Then Jesus said to the disciples, “There was a rich man who had a manager, and charges were brought to him that this man was squandering his property. So he summoned him and said to him, ‘What is this that I hear about you? Give me an accounting of your management, because you cannot be my manager any longer.’ Then the manager said to himself, ‘What will I do, now that my master is taking the position away from me? I am not strong enough to dig, and I am ashamed to beg. I have decided what to do so that, when I am dismissed as manager, people may welcome me into their homes.’ So, summoning his master’s debtors one by one, he asked the first, ‘How much do you owe my master?’ He answered, ‘A hundred jugs of olive oil.’ He said to him, ‘Take your bill, sit down quickly, and make it fifty.’ Then he asked another, ‘And how much do you owe?’ He replied, ‘A hundred containers of wheat.’ He said to him, ‘Take your bill and make it eighty.’ And his master commended the dishonest manager because he had acted shrewdly; for the children of this age are more shrewd in dealing with their own generation than are the children of light. (Luke 16:1- 8)

We are (or at least I am) used to Jesus’ parables being about honorable and worthy people who are rewarded, or sneaky evil or not nice people who are punished. But here we are presented with a person who is sneaky and dishonest, and when discovered becomes even more so. And yet he is commended!

And I tell you, make friends for yourselves by means of dishonest wealth so that when it is gone, they may welcome you into the eternal homes.” (Verse 9)

And I am puzzled by this until I read verse 9. Wealth will not gain one happiness simply by the acquiring and maintaining of wealth – other words, money does not equate happiness or blessing. But money can be used to acquire happiness and blessing, as the manager “bought” himself happiness and security. Not, as you will note, acquiring more wealth but by disposing of it. To the manager’s shame (or it should be to his shame) he did this by using his master’s wealth. Jesus continues by warning his audience that wealth in and of itself does not mean much. And the way one is accountable says a great deal about the person’s personality.

Whoever is faithful in a very little is faithful also in much; and whoever is dishonest in a very little is dishonest also in much. If then you have not been faithful with the dishonest wealth, who will entrust to you the true riches? And if you have not been faithful with what belongs to another, who will give you what is your own? No slave can serve two masters; for a slave will either hate the one and love the other, or be devoted to the one and despise the other. You cannot serve God and wealth.” (Verses 10 – 13)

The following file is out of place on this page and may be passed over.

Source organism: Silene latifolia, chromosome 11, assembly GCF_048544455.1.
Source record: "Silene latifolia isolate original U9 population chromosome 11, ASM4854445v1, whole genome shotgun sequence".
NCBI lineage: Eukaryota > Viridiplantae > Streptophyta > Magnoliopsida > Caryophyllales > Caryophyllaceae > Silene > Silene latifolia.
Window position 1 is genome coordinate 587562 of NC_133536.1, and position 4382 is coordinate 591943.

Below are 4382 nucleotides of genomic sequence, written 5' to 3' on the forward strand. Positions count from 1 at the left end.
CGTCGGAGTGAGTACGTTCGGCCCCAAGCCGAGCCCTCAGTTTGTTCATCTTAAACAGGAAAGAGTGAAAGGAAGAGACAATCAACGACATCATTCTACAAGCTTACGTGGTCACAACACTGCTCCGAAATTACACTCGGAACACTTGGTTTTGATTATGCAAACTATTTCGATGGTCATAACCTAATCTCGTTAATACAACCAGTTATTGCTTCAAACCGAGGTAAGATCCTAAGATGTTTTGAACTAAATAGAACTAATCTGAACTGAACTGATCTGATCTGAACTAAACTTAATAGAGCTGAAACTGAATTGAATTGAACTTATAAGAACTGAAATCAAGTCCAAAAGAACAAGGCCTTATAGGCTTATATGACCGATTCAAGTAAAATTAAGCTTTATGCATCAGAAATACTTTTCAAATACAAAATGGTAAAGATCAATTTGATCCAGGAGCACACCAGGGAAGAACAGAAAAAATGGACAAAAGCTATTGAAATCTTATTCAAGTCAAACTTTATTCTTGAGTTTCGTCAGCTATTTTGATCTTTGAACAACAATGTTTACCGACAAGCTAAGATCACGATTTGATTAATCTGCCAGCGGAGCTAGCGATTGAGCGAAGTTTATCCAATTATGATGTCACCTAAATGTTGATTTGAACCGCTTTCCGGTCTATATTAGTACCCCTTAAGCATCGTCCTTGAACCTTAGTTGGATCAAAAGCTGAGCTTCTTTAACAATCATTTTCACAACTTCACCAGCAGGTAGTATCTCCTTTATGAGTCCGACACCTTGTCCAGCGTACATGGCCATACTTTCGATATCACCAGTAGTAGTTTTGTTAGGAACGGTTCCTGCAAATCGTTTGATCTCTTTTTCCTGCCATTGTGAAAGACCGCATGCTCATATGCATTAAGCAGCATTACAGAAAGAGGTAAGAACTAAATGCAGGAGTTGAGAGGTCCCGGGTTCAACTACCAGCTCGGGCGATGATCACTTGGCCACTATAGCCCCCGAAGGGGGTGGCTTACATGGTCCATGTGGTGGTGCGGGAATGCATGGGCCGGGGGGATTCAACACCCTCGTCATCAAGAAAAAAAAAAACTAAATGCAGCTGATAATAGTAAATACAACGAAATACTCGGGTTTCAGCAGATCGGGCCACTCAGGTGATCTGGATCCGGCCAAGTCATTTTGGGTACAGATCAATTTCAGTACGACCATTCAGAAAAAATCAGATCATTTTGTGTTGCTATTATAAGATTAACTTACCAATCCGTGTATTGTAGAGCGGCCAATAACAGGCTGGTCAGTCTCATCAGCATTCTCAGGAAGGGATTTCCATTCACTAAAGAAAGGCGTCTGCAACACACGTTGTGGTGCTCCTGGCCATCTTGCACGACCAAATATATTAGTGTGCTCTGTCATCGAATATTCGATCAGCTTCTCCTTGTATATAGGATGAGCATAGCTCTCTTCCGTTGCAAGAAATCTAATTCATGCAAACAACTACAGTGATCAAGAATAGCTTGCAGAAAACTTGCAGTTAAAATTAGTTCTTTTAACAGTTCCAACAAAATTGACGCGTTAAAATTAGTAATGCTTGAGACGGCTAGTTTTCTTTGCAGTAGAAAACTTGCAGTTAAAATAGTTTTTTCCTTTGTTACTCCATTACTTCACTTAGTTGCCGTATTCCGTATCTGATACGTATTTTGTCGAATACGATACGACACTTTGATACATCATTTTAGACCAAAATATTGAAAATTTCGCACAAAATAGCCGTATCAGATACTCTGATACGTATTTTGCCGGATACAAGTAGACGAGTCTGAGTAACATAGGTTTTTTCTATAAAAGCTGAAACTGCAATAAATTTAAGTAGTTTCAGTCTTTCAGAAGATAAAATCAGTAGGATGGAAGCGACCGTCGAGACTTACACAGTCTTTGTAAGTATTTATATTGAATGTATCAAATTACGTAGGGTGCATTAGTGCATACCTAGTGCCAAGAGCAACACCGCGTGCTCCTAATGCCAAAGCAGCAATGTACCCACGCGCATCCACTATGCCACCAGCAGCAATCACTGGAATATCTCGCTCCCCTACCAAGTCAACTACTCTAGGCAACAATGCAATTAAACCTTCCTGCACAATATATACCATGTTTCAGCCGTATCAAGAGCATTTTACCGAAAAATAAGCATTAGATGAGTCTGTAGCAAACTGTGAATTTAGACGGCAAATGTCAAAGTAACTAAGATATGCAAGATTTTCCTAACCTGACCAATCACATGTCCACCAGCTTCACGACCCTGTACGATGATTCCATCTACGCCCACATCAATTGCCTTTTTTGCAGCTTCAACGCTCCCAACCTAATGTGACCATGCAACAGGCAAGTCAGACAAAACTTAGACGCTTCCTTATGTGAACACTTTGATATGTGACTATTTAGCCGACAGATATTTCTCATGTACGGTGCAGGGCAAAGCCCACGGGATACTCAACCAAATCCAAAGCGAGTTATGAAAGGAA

Those last verses are interesting in light of this parable. If the manager had been honest he would not have lost his job, and would not have had to resort to more dishonesty to secure his future. One has to ask, which “master” was he more faithful to? His human master or the love of money that ruined his future but also allowed him to win over others because of their love of money. Do not forget, beloved reader, that his master’s debtor were also part of this scheme; very willing to cheat his master out of his due. All together very shrewd children of the age, and I suspect part of this age too!

Season After Pentecost: The Epistles Passage – One people, under one God, in many places

First of all, then, I urge that supplications, prayers, intercessions, and thanksgivings be made for everyone, for kings and all who are in high positions, so that we may lead a quiet and peaceable life in all godliness and dignity. (I Timothy 2:1 – 3)

Quiet and peaceful lives, godliness and dignity, accomplished through . . . politicians? It seems foreign to me to think that politicians can offer and accomplish this. In Paul’s time that is exactly what kings and those in high positions were expected to do – to keep the public order and to allow all people to live quiet, peaceful, and dignified life. It is what the prophets of the Old Testament and expected, and why they criticized the kings and religious leaders for. It is what the forebearers of our modern government sought to do when they set up constitutions and laws. But as time has passed the opinions and positions of what comprises a quiet, peaceful, and dignified life – much less a godly life – have changed so much that the there is little consensus as to how such a life would look like and be administrated. And from the politicians themselves, there is little quiet, peace, and dignity – I will remain neutral on the godliness, because I am not in the position to judge anyone’s soul. Paul continues . . .

This is right and is acceptable in the sight of God our Savior, who desires everyone to be saved and to come to the knowledge of the truth.” (Verse 4)

Again, the question, a philosopher’s question – what is truth? Or more accurately, what is God’s truth? As defined by the “kings” and those in “high position” may define it? I know what is God’s truth. And you, beloved reader, know what is God’s truth. But the hard fact is that there is no true consensus as to what is God’s truth. And I would scratch my head and rub my face in dismay and distress, but then I read what else Paul wrote.

For there is one God;
there is also one mediator between God and humankind,
Christ Jesus, himself human,
who gave himself a ransom for all

this was attested at the right time.” (Verse 6)

Can we, as sincere, authentic, and called believers agree to this truth? And having agreed to this truth, can we live in harmony with other believers and not let divisiveness and dissension split us? We all have our opinions and beliefs that spring from this basic truth. But can this basic truth unite us, and can we unite under it?

For this I was appointed a herald and an apostle (I am telling the truth, I am not lying), a teacher of the Gentiles in faith and truth.” (Verse 7)

Paul says/writes many things, to many people, under many circumstances. It seems that the people Paul writes to are as diverse as this modern generation, and perhaps this generation is even more diverse. But if we can unite under some basic truths, and let that unify us under God, we may yet survive. Selah!